rosie

My choice for the January theme is Everything’s Coming Up Rosie, by Kasey Michaels.  I’ve had this on my TBR shelf for a little over a year, I think it got buried for awhile and I forgot about it.  I don’t think this qualifies as a category read, but it was published by Harlequin Books, so I’m close!  And more important,  I have at least one down on my TBR list. 🙂

From the back: What’s a dedicated bachelor doing at a week-long society wedding celebration? Doug Lllewellyn is being bored out of his skull … until a beautiful, unknown woman calls him “darling”, then plants a big we kiss on him.  Suddenly boredom is no longer Doug’s problem.

Rosie Kilgannon, she of the big wet kiss, is also a guest at the wedding, and although she’s used Doug as away to escape an amorous admirer, that kiss was really something else!  Why not enjoy each other for the week, no strings attached?

Which might have worked, if not for the weeping bride, the suspiciously shifty groom, the neurotic wedding planner … and the fact that True Love often sneaks up on the unwary and belts them right in the chops!

All in all, it was a light, fast read.  Rosie is a strong, educated, independent and quick witted woman which always makes me happy.  Doug is the typical playboy with a dating rule that makes me cringe.  He only dates women between the age of majority and 25, maybe 26.  Given he’s just turned 41 …. ummmm ick!  But he does redeem himself, and realize the error of his ways – always a good thing in a leading male character! 🙂

I probably won’t read this one again, but it was an entertaining few hours.  I will most likely buy her next book for the light hearted, quick beach read this summer.

Rating: 5 – just ok.

There are many people participating in the TBR Challenge, hosted by Keishon at Avid Book Reader.  To read other reviews, go here for a list of links.

Review: Ender in Exile

ender-in-exileEnder’s Game by Orson Scott Card is one of my favorite books of all time, but, I’ve never really been able to get into and enjoy the Ender sequels (Xenocide, Speaker for the Dead etc).  I read a few reviews on Amazon for Ender in Exile, and decided to give it a chance.  I’m really glad I did.  Ender in Exile begins following the aftermath of the Formic (aka bugger) war, when Ender wins the final battle. 

As I started reading Exile, I realized it had been awhile since I read Ender’s Game.  I searched my house high and low, but could not find my copy.  I’m sure I loaned it out to someone and never got it back.  So, I decided to download it on Kindle so that I could re-read that first.  Low & behold, there is no kindle version of Ender’s Game!!!!   Needless to say I was a little disappointed.  I ended up reading Exile, without re-reading Game, but it ended up being ok.  Pieces of Game that I forgot came back to me quickly while reading Exile. 

Favorite part:  When Ender arrives on Shakespeare colony (no spoilers), just my favorite part. 🙂

This book is the perfect segue into Speaker for the Dead, and I’m planning on re-reading Speaker and Xenocide with a more informed eye. 

Rating: 9 – Excellent!  (probably worthy of a ten, but nothing can quite compare to the original Ender’s Game in my mind)

Amazon:  Hardcover, Kindle, Audible (audio clip on Audible of Orson Scott Card discussing his writing and the direct links between Ender’s Game and Ender in Exile)

Review: The Eye of Night

One of my favorite discoveries this last year, is a community of authors and readers who take their time to write about books.  I first stumbled upon Lysrian’s “I Read What?” blog midway through the year, and thought it was a great idea.  I read so many books, that I lose track of my likes and dislikes, I lose track of those authors that I really want to read more of, the series that I start but never finish because I’ve forgotten about them by the time the next book is published.  A few months ago, Lysrian reviewed Wanderlust by Ann Aguire.  Both a book and author I had never heard of, nor seen on bookshelves.  I was intrigued by the story line though, and my next stop at a bookstore, I picked up Grimspace, the first book in the Jax series.  I really enjoyed it.  The story line was unique, the writing brought the story alive.  I had found a new favorite author.  So imagine my happiness when I discovered she had a blog of her own.  I subscribed to the rss feed, and have been happily keeping up to date with Ann’s happenings.  About a week ago, she posted a rave review about the book The Eye of the Night by Pauline Alama.  She was so complimentary of the book I had to read it myself.  I downloaded the book on my kindle immediately after reading the review, and started the book that night.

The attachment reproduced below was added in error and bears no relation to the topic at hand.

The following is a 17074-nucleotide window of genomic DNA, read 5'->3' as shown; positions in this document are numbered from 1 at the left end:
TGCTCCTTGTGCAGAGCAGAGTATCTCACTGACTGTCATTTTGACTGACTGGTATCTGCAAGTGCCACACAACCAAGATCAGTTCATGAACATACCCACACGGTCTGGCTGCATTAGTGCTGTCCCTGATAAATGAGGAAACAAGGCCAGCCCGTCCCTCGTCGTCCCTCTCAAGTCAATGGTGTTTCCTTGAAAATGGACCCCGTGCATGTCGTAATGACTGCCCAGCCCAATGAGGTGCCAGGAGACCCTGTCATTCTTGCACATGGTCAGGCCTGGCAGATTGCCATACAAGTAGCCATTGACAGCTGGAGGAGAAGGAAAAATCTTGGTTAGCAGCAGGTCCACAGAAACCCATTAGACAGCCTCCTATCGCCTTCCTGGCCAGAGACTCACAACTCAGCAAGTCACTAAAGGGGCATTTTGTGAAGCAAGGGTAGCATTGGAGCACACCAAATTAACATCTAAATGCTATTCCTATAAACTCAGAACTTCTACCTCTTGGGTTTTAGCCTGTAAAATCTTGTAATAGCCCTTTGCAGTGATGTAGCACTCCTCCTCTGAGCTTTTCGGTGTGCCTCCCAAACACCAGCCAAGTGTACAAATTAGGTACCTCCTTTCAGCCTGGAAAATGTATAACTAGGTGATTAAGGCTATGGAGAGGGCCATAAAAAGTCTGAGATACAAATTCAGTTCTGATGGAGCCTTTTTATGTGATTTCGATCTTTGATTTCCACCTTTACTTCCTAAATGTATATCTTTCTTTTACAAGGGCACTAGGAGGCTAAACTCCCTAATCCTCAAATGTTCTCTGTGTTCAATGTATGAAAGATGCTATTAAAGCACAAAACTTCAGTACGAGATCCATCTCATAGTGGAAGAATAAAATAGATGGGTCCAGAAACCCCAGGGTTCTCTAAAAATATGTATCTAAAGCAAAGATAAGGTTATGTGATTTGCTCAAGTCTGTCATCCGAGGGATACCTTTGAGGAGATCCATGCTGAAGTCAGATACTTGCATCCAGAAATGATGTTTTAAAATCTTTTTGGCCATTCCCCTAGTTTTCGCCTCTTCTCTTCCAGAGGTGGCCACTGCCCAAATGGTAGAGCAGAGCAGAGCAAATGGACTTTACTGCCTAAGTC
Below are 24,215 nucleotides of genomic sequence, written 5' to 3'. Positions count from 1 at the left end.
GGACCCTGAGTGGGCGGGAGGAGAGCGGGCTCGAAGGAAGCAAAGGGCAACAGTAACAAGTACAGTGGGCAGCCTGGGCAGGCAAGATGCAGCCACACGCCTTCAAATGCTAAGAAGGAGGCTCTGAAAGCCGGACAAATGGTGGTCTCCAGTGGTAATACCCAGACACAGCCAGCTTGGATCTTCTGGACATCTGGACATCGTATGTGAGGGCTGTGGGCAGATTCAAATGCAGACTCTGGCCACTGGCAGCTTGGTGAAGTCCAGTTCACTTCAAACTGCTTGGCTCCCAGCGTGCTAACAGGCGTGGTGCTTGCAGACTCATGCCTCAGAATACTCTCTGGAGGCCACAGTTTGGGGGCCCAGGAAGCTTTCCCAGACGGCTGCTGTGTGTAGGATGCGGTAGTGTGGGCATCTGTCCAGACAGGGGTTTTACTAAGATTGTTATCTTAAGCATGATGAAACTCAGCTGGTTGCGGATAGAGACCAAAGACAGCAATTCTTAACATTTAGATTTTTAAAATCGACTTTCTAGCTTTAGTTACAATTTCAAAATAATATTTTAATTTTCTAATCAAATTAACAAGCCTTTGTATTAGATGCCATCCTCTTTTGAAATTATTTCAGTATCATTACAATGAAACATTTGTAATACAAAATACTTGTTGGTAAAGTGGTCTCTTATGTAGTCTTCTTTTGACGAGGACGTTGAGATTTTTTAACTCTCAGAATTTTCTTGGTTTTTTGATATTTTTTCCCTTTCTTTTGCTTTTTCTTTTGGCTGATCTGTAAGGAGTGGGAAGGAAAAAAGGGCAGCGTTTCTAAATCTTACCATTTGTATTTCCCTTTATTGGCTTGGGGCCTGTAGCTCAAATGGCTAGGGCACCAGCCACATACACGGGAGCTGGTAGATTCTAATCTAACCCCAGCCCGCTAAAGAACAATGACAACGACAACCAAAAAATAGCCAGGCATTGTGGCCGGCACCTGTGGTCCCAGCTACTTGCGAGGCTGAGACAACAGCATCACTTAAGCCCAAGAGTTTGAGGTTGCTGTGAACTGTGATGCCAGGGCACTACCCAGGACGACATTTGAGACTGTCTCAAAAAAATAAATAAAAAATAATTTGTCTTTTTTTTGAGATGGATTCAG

eye-of-nightThe Eye of the Night – By Pauline Alama

One of the frustrations I have with the Kindle, is they don’t include the back blurb with the downloads.  I found this by googling Eye of the Night synopsis.

“The Troubles coming down from the North threaten to engulf the world in chaos. Even time and reason seem frayed to the breaking point. Jereth, disillusioned ex-priest of the Rising God and sole survivor of a shipwreck, finds his own life the perfect mirror of a world spiralling toward catastrophe. He has nothing; he has nowhere to go. But then one night he meets two mysterious women, a prophet and a fool, each with her own secrets. They involve him in a quest to save the world from death by traveling into the heart of the Troubles, bearing a talisman of night. He follows them without really understanding their quest – for their dark vision gives him his first glimpse of hope. But what can three penniless vagabonds, unarmed and unprepared, do about forces that threaten to crack the world?” Pauline Alama

I was captivated with this story from the first line.

“I little thought, when I begged shelter at Kelgarran Hall one rainy night, that I should take part in its downfall.” 

The story draws you into the quest of the main characters, and lures you along with a  love story that remains in the background until the last quarter of the book.  The love that develops between Hwyn and Jereth is heartbreakingly pure.  Most of the time, Epic Fantasys have so many characters that it’s hard to keep everyone straight.  I find myself flipping back through pages trying to remember who so-and-so is.  I didn’t have that problem in this book.  There are a lot of secondary characters, but they’re so well developed, you don’t forget them.  And, unlike some books, the names are very dissimilar, so I never confused one for the other.  I’m having a very hard time letting this story go, and it’s more than just the main characters, the world that she created haunts me. 

I truly enjoyed this book, and am looking forward to discussing it with others who are reading it based on Ann’s review.  She’s setting up a book club to discuss it after everyone’s had a chance to read it.  Once she sets that up, I’ll post links from here. 

Rating: 10 – Perfect!